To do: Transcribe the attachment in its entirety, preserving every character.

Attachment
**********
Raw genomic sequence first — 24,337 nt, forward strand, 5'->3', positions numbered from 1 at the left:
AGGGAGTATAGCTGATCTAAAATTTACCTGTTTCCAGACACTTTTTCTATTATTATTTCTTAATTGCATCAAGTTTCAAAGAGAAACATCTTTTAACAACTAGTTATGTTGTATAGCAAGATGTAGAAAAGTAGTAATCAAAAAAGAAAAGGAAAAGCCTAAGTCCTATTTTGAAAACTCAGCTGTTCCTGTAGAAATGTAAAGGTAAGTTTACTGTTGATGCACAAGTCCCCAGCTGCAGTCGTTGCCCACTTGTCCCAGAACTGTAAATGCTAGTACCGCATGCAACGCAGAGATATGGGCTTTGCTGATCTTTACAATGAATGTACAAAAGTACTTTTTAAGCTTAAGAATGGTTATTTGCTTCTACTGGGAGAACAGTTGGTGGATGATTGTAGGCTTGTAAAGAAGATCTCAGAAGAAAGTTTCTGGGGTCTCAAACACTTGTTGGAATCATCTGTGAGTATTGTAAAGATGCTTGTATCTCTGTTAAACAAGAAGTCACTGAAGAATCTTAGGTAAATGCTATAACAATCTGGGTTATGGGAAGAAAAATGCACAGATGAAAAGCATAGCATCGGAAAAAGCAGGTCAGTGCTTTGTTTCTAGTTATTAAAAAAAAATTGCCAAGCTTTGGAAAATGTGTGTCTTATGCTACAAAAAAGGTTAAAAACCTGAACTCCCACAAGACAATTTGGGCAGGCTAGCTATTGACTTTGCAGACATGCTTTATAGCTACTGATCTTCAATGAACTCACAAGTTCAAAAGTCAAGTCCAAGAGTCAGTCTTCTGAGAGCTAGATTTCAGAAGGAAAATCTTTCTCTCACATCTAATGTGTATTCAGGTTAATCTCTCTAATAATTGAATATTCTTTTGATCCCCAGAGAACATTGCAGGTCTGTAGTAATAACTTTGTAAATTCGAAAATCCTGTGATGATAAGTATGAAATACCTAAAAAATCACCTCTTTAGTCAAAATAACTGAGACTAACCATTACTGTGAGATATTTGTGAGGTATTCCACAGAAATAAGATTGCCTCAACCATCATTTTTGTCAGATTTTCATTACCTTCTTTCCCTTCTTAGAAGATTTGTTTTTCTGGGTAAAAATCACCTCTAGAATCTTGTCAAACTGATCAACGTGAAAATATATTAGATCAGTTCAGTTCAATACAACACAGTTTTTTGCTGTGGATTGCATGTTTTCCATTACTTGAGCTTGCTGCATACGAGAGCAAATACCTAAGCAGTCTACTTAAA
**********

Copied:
Raw genomic sequence first — 24,337 nt, forward strand, 5'->3', positions numbered from 1 at the left:
AGGGAGTATAGCTGATCTAAAATTTACCTGTTTCCAGACACTTTTTCTATTATTATTTCTTAATTGCATCAAGTTTCAAAGAGAAACATCTTTTAACAACTAGTTATGTTGTATAGCAAGATGTAGAAAAGTAGTAATCAAAAAAGAAAAGGAAAAGCCTAAGTCCTATTTTGAAAACTCAGCTGTTCCTGTAGAAATGTAAAGGTAAGTTTACTGTTGATGCACAAGTCCCCAGCTGCAGTCGTTGCCCACTTGTCCCAGAACTGTAAATGCTAGTACCGCATGCAACGCAGAGATATGGGCTTTGCTGATCTTTACAATGAATGTACAAAAGTACTTTTTAAGCTTAAGAATGGTTATTTGCTTCTACTGGGAGAACAGTTGGTGGATGATTGTAGGCTTGTAAAGAAGATCTCAGAAGAAAGTTTCTGGGGTCTCAAACACTTGTTGGAATCATCTGTGAGTATTGTAAAGATGCTTGTATCTCTGTTAAACAAGAAGTCACTGAAGAATCTTAGGTAAATGCTATAACAATCTGGGTTATGGGAAGAAAAATGCACAGATGAAAAGCATAGCATCGGAAAAAGCAGGTCAGTGCTTTGTTTCTAGTTATTAAAAAAAAATTGCCAAGCTTTGGAAAATGTGTGTCTTATGCTACAAAAAAGGTTAAAAACCTGAACTCCCACAAGACAATTTGGGCAGGCTAGCTATTGACTTTGCAGACATGCTTTATAGCTACTGATCTTCAATGAACTCACAAGTTCAAAAGTCAAGTCCAAGAGTCAGTCTTCTGAGAGCTAGATTTCAGAAGGAAAATCTTTCTCTCACATCTAATGTGTATTCAGGTTAATCTCTCTAATAATTGAATATTCTTTTGATCCCCAGAGAACATTGCAGGTCTGTAGTAATAACTTTGTAAATTCGAAAATCCTGTGATGATAAGTATGAAATACCTAAAAAATCACCTCTTTAGTCAAAATAACTGAGACTAACCATTACTGTGAGATATTTGTGAGGTATTCCACAGAAATAAGATTGCCTCAACCATCATTTTTGTCAGATTTTCATTACCTTCTTTCCCTTCTTAGAAGATTTGTTTTTCTGGGTAAAAATCACCTCTAGAATCTTGTCAAACTGATCAACGTGAAAATATATTAGATCAGTTCAGTTCAATACAACACAGTTTTTTGCTGTGGATTGCATGTTTTCCATTACTTGAGCTTGCTGCATACGAGAGCAAATACCTAAGCAGTCTACTTAAA